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Commentary
November 7, 2007

A Framework for Health Care Organizations to Develop and Evaluate a Safety Scorecard

Author Affiliations
 

Author Affiliations: Departments of Anesthesiology and Critical Care Medicine and Surgery (Drs Pronovost and Berenholtz) and Pulmonary and Critical Care Medicine (Dr Needham), School of Medicine; and Department of Health Policy and Management, Bloomberg School of Public Health (Dr Pronovost), Johns Hopkins University, Baltimore, Maryland.

JAMA. 2007;298(17):2063-2065. doi:10.1001/jama.298.17.2063

The demand to improve patient safety is increasing within health care organizations. Boards of trustees have a fiduciary responsibility to ensure patient safety, and senior management is often charged with evaluating and improving patient safety. External agencies such as the Centers for Medicare & Medicaid Services (CMS), the Leapfrog Group, and the Joint Commission have developed measures to evaluate patient safety and quality of care.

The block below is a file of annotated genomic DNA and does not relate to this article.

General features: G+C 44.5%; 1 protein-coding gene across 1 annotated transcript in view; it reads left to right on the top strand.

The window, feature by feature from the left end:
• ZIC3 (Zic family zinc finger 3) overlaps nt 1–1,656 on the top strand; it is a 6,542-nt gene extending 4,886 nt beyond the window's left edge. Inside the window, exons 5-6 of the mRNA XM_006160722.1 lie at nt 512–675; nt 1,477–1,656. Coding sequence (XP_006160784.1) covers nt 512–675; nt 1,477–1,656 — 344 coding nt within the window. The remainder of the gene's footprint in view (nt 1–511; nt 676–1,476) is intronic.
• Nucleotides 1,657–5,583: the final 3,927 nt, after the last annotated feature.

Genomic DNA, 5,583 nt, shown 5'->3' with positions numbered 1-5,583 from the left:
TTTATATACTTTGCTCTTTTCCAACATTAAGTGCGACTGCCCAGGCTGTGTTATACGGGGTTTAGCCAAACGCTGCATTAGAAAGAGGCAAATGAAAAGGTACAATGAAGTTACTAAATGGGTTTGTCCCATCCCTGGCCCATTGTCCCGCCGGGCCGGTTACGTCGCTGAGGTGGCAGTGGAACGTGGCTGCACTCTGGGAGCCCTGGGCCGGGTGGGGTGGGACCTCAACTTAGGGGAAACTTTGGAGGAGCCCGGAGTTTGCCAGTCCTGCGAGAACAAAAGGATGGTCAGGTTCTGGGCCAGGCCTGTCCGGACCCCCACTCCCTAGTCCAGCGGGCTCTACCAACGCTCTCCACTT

Many hospitals have responded to this heightened focus on patient safety by creating scorecards to evaluate and publicly report progress in improving quality and safety. Scorecards are attractive because hospital leaders and other interested parties can quickly obtain a broad overview of patient safety performance. These scorecards tend to include measures required by the CMS, The Joint Commission, and insurers, as well as measures developed by individual hospitals for local improvement. Scorecards are increasingly used to evaluate the performance of physicians and senior management.1,2

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